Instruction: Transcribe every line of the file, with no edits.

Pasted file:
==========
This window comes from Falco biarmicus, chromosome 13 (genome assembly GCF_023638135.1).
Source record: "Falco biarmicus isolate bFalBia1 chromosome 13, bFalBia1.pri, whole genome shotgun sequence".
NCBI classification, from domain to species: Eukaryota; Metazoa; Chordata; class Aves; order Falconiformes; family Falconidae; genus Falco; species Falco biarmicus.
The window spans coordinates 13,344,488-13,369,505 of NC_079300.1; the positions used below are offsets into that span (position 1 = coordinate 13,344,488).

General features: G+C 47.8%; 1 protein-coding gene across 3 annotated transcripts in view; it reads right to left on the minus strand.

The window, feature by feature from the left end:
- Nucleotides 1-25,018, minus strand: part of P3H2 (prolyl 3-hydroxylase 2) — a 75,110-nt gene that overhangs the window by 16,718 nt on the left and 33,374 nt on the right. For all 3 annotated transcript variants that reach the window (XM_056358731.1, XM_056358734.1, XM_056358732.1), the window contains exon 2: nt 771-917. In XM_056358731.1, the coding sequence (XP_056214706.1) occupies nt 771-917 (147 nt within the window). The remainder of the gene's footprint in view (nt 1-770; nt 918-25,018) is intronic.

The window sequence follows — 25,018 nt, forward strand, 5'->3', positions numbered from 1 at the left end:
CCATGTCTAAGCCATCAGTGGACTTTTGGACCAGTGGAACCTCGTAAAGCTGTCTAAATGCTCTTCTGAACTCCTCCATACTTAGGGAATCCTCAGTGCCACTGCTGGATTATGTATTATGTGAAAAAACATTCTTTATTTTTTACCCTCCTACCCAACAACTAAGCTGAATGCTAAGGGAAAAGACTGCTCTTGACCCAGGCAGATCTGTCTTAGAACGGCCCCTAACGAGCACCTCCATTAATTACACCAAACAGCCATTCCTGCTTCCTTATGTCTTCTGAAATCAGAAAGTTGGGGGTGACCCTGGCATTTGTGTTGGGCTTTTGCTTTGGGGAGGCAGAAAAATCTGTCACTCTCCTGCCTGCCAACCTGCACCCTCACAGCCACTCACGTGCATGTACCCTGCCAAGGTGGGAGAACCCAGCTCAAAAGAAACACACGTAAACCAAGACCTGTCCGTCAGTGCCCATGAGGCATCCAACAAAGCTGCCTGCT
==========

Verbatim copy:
This window comes from Falco biarmicus, chromosome 13 (genome assembly GCF_023638135.1).
Source record: "Falco biarmicus isolate bFalBia1 chromosome 13, bFalBia1.pri, whole genome shotgun sequence".
NCBI classification, from domain to species: Eukaryota; Metazoa; Chordata; class Aves; order Falconiformes; family Falconidae; genus Falco; species Falco biarmicus.
The window spans coordinates 13,344,488-13,369,505 of NC_079300.1; the positions used below are offsets into that span (position 1 = coordinate 13,344,488).

General features: G+C 47.8%; 1 protein-coding gene across 3 annotated transcripts in view; it reads right to left on the minus strand.

The window, feature by feature from the left end:
- Nucleotides 1-25,018, minus strand: part of P3H2 (prolyl 3-hydroxylase 2) — a 75,110-nt gene that overhangs the window by 16,718 nt on the left and 33,374 nt on the right. For all 3 annotated transcript variants that reach the window (XM_056358731.1, XM_056358734.1, XM_056358732.1), the window contains exon 2: nt 771-917. In XM_056358731.1, the coding sequence (XP_056214706.1) occupies nt 771-917 (147 nt within the window). The remainder of the gene's footprint in view (nt 1-770; nt 918-25,018) is intronic.

The window sequence follows — 25,018 nt, forward strand, 5'->3', positions numbered from 1 at the left end:
CCATGTCTAAGCCATCAGTGGACTTTTGGACCAGTGGAACCTCGTAAAGCTGTCTAAATGCTCTTCTGAACTCCTCCATACTTAGGGAATCCTCAGTGCCACTGCTGGATTATGTATTATGTGAAAAAACATTCTTTATTTTTTACCCTCCTACCCAACAACTAAGCTGAATGCTAAGGGAAAAGACTGCTCTTGACCCAGGCAGATCTGTCTTAGAACGGCCCCTAACGAGCACCTCCATTAATTACACCAAACAGCCATTCCTGCTTCCTTATGTCTTCTGAAATCAGAAAGTTGGGGGTGACCCTGGCATTTGTGTTGGGCTTTTGCTTTGGGGAGGCAGAAAAATCTGTCACTCTCCTGCCTGCCAACCTGCACCCTCACAGCCACTCACGTGCATGTACCCTGCCAAGGTGGGAGAACCCAGCTCAAAAGAAACACACGTAAACCAAGACCTGTCCGTCAGTGCCCATGAGGCATCCAACAAAGCTGCCTGCT